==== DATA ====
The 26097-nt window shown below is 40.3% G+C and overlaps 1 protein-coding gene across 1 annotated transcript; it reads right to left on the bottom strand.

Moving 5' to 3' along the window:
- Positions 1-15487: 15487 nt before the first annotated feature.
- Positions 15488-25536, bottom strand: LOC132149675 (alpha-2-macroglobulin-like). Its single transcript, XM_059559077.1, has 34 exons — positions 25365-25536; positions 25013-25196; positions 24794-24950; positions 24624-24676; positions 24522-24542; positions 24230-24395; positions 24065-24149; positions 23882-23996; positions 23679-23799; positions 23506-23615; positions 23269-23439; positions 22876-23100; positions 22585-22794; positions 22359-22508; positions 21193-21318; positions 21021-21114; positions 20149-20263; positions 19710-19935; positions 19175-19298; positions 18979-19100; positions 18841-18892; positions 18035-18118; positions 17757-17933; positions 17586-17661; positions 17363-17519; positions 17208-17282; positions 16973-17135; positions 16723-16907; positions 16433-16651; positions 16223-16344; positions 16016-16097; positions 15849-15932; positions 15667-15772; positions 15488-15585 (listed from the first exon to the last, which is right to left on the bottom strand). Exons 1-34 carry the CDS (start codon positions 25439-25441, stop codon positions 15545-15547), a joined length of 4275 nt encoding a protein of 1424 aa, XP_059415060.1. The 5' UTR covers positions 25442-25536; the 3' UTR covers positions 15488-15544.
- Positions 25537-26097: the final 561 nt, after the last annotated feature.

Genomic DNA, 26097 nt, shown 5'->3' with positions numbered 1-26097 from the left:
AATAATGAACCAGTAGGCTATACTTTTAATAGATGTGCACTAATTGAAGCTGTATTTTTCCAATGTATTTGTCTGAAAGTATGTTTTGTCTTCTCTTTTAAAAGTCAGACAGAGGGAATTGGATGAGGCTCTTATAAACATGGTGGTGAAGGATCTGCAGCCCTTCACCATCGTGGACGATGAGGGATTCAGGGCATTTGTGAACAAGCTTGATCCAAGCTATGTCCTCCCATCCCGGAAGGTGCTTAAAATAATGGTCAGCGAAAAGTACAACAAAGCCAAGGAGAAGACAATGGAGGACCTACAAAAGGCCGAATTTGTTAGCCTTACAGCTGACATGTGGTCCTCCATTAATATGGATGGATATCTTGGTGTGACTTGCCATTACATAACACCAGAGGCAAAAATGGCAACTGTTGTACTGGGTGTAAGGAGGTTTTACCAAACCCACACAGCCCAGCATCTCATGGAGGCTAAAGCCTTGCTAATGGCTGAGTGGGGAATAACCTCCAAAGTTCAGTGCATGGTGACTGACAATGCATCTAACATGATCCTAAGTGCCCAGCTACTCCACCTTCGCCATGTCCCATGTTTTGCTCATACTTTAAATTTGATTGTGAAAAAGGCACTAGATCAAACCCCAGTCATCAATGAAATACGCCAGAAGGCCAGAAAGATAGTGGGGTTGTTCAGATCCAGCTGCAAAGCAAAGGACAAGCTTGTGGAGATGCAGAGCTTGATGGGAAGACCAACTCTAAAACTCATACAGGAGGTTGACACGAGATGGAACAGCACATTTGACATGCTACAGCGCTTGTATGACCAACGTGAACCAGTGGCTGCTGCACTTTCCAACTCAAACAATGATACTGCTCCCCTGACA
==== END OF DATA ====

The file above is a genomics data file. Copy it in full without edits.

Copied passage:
The 26097-nt window shown below is 40.3% G+C and overlaps 1 protein-coding gene across 1 annotated transcript; it reads right to left on the bottom strand.

Moving 5' to 3' along the window:
- Positions 1-15487: 15487 nt before the first annotated feature.
- Positions 15488-25536, bottom strand: LOC132149675 (alpha-2-macroglobulin-like). Its single transcript, XM_059559077.1, has 34 exons — positions 25365-25536; positions 25013-25196; positions 24794-24950; positions 24624-24676; positions 24522-24542; positions 24230-24395; positions 24065-24149; positions 23882-23996; positions 23679-23799; positions 23506-23615; positions 23269-23439; positions 22876-23100; positions 22585-22794; positions 22359-22508; positions 21193-21318; positions 21021-21114; positions 20149-20263; positions 19710-19935; positions 19175-19298; positions 18979-19100; positions 18841-18892; positions 18035-18118; positions 17757-17933; positions 17586-17661; positions 17363-17519; positions 17208-17282; positions 16973-17135; positions 16723-16907; positions 16433-16651; positions 16223-16344; positions 16016-16097; positions 15849-15932; positions 15667-15772; positions 15488-15585 (listed from the first exon to the last, which is right to left on the bottom strand). Exons 1-34 carry the CDS (start codon positions 25439-25441, stop codon positions 15545-15547), a joined length of 4275 nt encoding a protein of 1424 aa, XP_059415060.1. The 5' UTR covers positions 25442-25536; the 3' UTR covers positions 15488-15544.
- Positions 25537-26097: the final 561 nt, after the last annotated feature.

Genomic DNA, 26097 nt, shown 5'->3' with positions numbered 1-26097 from the left:
AATAATGAACCAGTAGGCTATACTTTTAATAGATGTGCACTAATTGAAGCTGTATTTTTCCAATGTATTTGTCTGAAAGTATGTTTTGTCTTCTCTTTTAAAAGTCAGACAGAGGGAATTGGATGAGGCTCTTATAAACATGGTGGTGAAGGATCTGCAGCCCTTCACCATCGTGGACGATGAGGGATTCAGGGCATTTGTGAACAAGCTTGATCCAAGCTATGTCCTCCCATCCCGGAAGGTGCTTAAAATAATGGTCAGCGAAAAGTACAACAAAGCCAAGGAGAAGACAATGGAGGACCTACAAAAGGCCGAATTTGTTAGCCTTACAGCTGACATGTGGTCCTCCATTAATATGGATGGATATCTTGGTGTGACTTGCCATTACATAACACCAGAGGCAAAAATGGCAACTGTTGTACTGGGTGTAAGGAGGTTTTACCAAACCCACACAGCCCAGCATCTCATGGAGGCTAAAGCCTTGCTAATGGCTGAGTGGGGAATAACCTCCAAAGTTCAGTGCATGGTGACTGACAATGCATCTAACATGATCCTAAGTGCCCAGCTACTCCACCTTCGCCATGTCCCATGTTTTGCTCATACTTTAAATTTGATTGTGAAAAAGGCACTAGATCAAACCCCAGTCATCAATGAAATACGCCAGAAGGCCAGAAAGATAGTGGGGTTGTTCAGATCCAGCTGCAAAGCAAAGGACAAGCTTGTGGAGATGCAGAGCTTGATGGGAAGACCAACTCTAAAACTCATACAGGAGGTTGACACGAGATGGAACAGCACATTTGACATGCTACAGCGCTTGTATGACCAACGTGAACCAGTGGCTGCTGCACTTTCCAACTCAAACAATGATACTGCTCCCCTGACA